By Munshya wa Munshya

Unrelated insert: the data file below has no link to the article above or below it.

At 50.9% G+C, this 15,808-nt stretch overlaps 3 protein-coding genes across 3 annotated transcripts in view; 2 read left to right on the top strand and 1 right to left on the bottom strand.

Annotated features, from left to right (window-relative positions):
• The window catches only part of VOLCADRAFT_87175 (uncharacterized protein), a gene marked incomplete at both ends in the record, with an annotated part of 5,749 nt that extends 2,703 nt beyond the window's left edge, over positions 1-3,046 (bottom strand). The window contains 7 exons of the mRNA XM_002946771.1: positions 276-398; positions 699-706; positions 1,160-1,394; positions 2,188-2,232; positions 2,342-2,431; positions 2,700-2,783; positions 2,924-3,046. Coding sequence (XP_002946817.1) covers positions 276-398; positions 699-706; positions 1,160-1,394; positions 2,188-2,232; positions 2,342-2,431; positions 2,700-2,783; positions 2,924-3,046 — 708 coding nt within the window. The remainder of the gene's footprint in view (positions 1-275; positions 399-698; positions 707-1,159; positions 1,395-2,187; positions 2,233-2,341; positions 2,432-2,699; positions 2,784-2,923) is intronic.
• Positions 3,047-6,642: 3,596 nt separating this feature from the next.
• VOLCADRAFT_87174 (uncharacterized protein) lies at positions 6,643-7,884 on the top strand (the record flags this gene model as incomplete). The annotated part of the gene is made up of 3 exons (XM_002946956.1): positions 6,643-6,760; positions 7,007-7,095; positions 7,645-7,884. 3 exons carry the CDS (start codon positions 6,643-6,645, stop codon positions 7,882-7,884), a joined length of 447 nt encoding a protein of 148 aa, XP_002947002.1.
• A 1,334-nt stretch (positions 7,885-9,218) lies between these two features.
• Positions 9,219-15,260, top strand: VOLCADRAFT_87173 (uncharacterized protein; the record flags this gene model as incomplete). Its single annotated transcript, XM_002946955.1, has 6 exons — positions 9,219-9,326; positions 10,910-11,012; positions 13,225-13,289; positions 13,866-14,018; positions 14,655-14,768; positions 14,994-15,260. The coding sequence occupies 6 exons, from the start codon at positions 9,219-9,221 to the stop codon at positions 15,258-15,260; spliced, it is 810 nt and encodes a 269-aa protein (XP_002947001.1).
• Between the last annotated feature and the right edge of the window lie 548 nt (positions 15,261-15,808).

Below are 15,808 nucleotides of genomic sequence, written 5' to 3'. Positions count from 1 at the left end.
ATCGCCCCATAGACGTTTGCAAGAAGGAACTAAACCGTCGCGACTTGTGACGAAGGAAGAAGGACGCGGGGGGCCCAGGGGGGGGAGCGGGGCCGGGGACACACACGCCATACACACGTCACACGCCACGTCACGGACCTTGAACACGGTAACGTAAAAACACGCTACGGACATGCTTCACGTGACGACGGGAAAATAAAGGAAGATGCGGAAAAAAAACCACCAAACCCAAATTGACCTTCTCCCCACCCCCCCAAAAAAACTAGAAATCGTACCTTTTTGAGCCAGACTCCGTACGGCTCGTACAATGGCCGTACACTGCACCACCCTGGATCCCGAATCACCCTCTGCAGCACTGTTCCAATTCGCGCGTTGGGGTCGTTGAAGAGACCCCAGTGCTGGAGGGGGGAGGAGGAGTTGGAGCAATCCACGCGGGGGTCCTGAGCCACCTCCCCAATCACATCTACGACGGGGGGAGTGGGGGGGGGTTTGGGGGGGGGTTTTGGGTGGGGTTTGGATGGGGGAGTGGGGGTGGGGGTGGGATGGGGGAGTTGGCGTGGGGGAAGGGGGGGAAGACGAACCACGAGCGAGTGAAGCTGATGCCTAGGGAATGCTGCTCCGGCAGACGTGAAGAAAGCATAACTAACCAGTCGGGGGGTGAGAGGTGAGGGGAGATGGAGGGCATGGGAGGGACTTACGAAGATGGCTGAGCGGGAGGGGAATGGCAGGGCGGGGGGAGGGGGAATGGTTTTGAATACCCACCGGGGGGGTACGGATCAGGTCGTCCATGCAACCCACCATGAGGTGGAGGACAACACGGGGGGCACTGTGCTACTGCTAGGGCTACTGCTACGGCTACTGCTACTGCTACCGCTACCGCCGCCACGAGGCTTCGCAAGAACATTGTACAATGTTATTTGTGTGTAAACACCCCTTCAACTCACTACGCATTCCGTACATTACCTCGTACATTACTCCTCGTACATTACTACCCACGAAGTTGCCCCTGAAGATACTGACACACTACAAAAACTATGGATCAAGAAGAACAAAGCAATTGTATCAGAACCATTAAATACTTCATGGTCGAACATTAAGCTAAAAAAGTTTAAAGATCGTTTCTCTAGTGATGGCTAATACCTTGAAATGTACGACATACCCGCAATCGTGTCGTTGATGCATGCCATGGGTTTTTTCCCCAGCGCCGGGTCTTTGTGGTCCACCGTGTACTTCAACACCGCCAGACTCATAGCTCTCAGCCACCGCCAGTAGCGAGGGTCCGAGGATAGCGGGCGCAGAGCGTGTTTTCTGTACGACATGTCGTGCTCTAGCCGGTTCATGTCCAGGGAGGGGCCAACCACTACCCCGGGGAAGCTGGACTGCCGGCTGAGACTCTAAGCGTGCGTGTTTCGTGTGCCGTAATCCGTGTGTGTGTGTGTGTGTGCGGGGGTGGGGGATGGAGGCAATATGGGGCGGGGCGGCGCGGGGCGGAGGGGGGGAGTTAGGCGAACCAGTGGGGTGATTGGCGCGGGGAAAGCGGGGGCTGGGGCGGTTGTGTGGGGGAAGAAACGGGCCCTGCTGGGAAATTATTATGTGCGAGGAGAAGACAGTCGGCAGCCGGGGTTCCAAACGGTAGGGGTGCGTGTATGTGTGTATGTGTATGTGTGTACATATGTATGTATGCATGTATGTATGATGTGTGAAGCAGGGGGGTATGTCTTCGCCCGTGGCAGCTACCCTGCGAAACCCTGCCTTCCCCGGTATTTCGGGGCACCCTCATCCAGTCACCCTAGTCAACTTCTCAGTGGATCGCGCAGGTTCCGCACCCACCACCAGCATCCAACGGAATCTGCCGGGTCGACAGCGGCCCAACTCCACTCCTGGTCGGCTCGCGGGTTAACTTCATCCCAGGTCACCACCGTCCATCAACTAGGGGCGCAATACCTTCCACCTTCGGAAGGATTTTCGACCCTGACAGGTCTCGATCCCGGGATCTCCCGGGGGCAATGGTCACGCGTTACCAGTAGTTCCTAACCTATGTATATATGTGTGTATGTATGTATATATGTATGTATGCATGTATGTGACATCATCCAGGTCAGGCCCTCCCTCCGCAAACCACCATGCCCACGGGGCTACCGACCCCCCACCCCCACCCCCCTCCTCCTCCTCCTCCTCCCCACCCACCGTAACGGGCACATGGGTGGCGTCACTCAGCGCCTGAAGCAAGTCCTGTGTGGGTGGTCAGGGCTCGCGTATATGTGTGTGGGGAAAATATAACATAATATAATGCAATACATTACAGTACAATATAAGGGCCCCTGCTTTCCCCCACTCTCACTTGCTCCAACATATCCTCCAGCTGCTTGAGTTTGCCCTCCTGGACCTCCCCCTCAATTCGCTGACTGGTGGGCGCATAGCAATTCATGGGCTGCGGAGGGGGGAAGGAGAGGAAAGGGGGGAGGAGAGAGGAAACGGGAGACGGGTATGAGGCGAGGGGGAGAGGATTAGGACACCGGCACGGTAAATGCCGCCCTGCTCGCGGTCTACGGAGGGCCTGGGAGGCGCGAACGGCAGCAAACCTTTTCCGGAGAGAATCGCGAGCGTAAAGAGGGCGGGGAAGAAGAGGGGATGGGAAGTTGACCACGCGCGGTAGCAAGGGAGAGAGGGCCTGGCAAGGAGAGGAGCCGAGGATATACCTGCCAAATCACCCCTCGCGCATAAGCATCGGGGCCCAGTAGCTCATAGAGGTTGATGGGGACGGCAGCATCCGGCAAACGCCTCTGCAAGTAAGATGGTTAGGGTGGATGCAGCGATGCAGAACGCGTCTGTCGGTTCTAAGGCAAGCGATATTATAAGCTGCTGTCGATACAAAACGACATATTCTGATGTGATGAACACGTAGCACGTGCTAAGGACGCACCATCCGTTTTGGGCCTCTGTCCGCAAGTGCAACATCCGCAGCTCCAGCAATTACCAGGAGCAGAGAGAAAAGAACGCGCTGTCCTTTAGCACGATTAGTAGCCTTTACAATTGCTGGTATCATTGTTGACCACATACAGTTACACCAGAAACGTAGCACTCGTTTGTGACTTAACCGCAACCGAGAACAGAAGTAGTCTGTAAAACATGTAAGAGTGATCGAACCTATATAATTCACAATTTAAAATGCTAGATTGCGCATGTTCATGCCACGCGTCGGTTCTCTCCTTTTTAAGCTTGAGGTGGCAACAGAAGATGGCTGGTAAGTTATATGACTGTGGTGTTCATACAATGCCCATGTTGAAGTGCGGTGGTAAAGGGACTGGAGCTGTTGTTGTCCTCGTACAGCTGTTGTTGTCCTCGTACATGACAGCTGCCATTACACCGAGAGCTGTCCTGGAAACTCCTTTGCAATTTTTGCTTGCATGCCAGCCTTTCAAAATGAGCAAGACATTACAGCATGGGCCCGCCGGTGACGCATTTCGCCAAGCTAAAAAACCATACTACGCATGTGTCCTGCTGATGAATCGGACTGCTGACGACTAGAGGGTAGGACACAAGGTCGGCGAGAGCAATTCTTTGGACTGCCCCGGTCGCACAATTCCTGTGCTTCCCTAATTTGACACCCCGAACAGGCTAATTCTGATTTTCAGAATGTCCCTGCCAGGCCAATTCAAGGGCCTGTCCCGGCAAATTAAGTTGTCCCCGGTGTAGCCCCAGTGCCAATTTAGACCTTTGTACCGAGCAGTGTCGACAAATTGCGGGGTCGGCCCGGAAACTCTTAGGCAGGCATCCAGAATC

The urban areas made the Patriotic Front win the 2016 elections. The United Party for National Development lost because there had not been enough movement in the urban areas away from the Patriotic Front. The rural vote was clearly split between east and west with the urban areas becoming the determining vote to decide the presidential election. The rural east and rural west divide is likely to continue for a foreseeable political future of our country, making the urban vote much more critical than ever before. Everything being equal, if there is even a slight movement towards the UPND in the urban areas between now and 2021, the Patriotic Front will be history. This is the more reason why the PF need to manage its urban popularity much better than what they have done so far post-August 2016. Recent events put pressure and brings serious doubts about whether the PF is serious with its urban support primarily and with all voters in general. The Patriotic Front failed to manage its so-called proposals to amend the constitution properly. Instead of being much more forthright, they caused a narrative to be driven for several days, that the party had been pushing for the re-introduction of deputy ministers. While there are good reasons why Zambia may need deputy ministers, both the timing and the circumstances are very poisonous for the PF party to push such amendments now. By the time the Chief Whip Musukwa was issuing a statement denying the party’s involvement in this matter, the damage had already been done and several citizens including PF supporters had expressed dissatisfaction with the deputy minister amendments. If the PF has any ears to hear, they should not resuscitate this matter further. Let them abandon these plans if they had them. Amending the Constitution to now re-introduce deputy ministers will be political suicide from which the PF may never recover. Certainly, Lusaka and Copperbelt are watching closely and things could get ugly. While the PF was seemingly pushing for the reintroduction of deputy ministers, the government was at the same time pushing this idea that councillors are not salaried employees and should not be expecting to draw a regular salary. Counter-intuitively, the same citizens who do not want to have deputy ministers re-introduced support the 2016 amendments to the constitution that seem to suggest that mayors and councillors should be on a regular salary from the central government. Putting councillors on regular payroll makes sense, in fact, it makes a whole lot of sense. Councillors are the true servants of the people. They are the closest to the people. They know the people and they live among the people. It is to be expected that for the work they are doing, they must get the meagre salary that our laws and constitution seem to suggest they deserve. Government’s refusal to pay councillors while at the same time trying to acquiesce the re-introduction of deputy ministers demonstrates a double standard that the Zambian people find repulsive. Zambia does not need deputy ministers, but Zambia needs the local civic leaders to be paid the fair share of the little ngwee they work for. What makes Mr. Felix Mutati more deserving of tax-payer “manone” and yet starve elected councillors who are toiling daily for the common woman on the streets of Milenge and Chabanyama? Last week, Zambian politicians and government leaders were invited to travel to China for a China-Africa cooperation initiative. And then the pictures of the ministers in first class thumping wines and iPads went viral on social media. The optics were not too good. On one hand our country is very broke, has no electricity and depends on borrowed kaloba to survive, but how can it afford to buy first class tickets for Mr. Bowman Lusambo and his colleagues? The explanation from Government does not make sense. Government seems to be suggesting that it is China which paid for our politicians. A caring government that is trying to manage the optics would have alerted the Chinese to the fact that we cannot afford first class now. Luxury travel does not show austerity, it shows extravagance and in the minds of urban PF voters it may go to show how much wastage Government is engaging in for the privileged few. Lusaka and Copperbelt urbanites are willing to give the PF government a benefit of doubt, if the urbanites feel like the ruling party is a partner in the struggles of the ordinary people. If on the other hand, the PF begins appearing too rich and too pompous, the urban vote and support will dissipate very quickly leading to a serious electoral catastrophe in 2021. Travelling economy class for our politicians isn’t optional, it is imperative. Why should Government spend $20,000.00 on first class when they can as well spend a quarter of that for Mr. Bowman Lusambo’s flight to Beijing? If the urban areas revolt, the Patriotic Front will go the way of Rupiah Banda’s MMD. Or perhaps, the PF has already become Rupiah Banda’s MMD. Who knows?